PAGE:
Yep, you are the one who endlessly compare the AC50 in Bermudas conditions with the F50 in Sydney conditions :)

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8 minutes ago, Tornado-Cat said:

Yep, you are the one who endlessly compare the AC50 in Bermudas conditions with the F50 in Sydney conditions :)

Sorry, but I haven't seen the wind data for Sydney - can you share? :-)

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8 hours ago, 17mika said:

no team sailed the f50 for more than 15 days (i do not know the exact number) before the sydney regatta, it was part of the planning. outerridge or slingsby have sailed a bit more for systems developement, but not with their gp team.

 

 

Do you reckon this is part of the business model? Keep all the teams fresh, as it were, and the sailing scrappy? Certainly keeps crew and base costs and maintenance down.

11 hours ago, agk470 said:

they had max 5 days, and then sydney the boats were all staggered on the water not sailing all together on each day, they were not allowed to sail wednesday afternoons and saturday/sundays so out of your 3 weeks thats a possible 13.5 days and they didnt sail everyday so yeah mate simple maths says that would have been around 18.5 days available,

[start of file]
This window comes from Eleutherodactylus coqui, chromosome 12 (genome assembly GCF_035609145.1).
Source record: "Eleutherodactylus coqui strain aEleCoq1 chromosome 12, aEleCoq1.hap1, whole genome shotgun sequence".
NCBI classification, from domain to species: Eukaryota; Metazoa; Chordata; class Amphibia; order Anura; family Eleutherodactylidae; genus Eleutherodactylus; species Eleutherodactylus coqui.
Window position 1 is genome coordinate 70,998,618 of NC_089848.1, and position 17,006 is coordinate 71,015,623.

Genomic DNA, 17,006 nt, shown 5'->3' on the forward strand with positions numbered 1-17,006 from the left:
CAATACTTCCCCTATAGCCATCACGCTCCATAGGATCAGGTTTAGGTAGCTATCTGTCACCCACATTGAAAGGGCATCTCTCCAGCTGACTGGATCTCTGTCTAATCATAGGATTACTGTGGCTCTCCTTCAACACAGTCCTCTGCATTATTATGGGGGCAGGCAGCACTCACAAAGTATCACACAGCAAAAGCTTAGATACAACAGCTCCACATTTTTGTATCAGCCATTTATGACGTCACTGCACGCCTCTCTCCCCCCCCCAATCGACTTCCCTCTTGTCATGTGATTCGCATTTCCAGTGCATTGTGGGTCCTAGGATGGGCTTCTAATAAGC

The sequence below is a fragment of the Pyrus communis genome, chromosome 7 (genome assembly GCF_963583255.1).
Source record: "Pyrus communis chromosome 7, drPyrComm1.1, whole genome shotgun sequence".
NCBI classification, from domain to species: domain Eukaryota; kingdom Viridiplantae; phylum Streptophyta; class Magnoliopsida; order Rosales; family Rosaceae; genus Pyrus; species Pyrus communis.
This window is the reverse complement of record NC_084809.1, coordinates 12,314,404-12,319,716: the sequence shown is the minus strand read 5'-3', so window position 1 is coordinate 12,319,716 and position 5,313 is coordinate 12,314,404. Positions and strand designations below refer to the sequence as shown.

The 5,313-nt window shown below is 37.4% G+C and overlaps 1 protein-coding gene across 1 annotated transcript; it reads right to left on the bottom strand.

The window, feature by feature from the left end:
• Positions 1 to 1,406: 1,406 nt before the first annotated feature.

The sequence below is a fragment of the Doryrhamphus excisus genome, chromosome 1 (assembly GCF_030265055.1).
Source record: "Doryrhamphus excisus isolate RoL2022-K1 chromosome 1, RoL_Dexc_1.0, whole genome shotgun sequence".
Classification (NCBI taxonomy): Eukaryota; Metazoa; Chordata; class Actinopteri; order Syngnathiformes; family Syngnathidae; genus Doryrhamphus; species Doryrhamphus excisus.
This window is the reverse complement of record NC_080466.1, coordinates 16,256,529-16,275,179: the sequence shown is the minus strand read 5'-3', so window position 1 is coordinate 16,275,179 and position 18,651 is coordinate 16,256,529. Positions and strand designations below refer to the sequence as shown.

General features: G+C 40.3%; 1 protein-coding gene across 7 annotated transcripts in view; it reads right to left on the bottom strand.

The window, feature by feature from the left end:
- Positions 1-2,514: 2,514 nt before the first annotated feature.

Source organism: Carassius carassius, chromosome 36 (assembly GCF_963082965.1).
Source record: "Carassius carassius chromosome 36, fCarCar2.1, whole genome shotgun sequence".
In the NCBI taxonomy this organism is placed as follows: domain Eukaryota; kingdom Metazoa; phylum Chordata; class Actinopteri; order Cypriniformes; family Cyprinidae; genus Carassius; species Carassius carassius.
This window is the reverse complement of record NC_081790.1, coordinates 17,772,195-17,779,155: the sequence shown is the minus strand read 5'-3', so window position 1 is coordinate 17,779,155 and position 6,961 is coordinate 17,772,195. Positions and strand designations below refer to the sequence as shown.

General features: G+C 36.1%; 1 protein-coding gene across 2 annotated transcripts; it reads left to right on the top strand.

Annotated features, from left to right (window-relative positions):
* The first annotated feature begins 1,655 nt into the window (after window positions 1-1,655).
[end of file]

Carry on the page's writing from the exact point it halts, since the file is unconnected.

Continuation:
And this was in the light air Sydney, SF might be fresh every afternoon...10 days training, the rich will just get richer, and the rest of the flock still floundering. Maybe next year.

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17 minutes ago, barfy said:

Do you reckon this is part of the business model? Keep all the teams fresh, as it were, and the sailing scrappy? Certainly keeps crew and base costs and maintenance down.

And this was in the light air Sydney, SF might be fresh every afternoon...10 days training, the rich will just get richer, and the rest of the flock still floundering. Maybe next year.

Yep, I heard both russell an dylan fletcher (gbr helm) talking about very limited and controlled time on the water. I suspect it it is both a business case decision and a one design decision.

Probably the data sharing opportunities are also intended to maximise catch-up opportunities for the new teams in the limited training time they have. But Definitely if it is very  breezy in frisco aus and jap will dominate again... it will take 2-3 regattas for other teams to get good hours on the water to catch up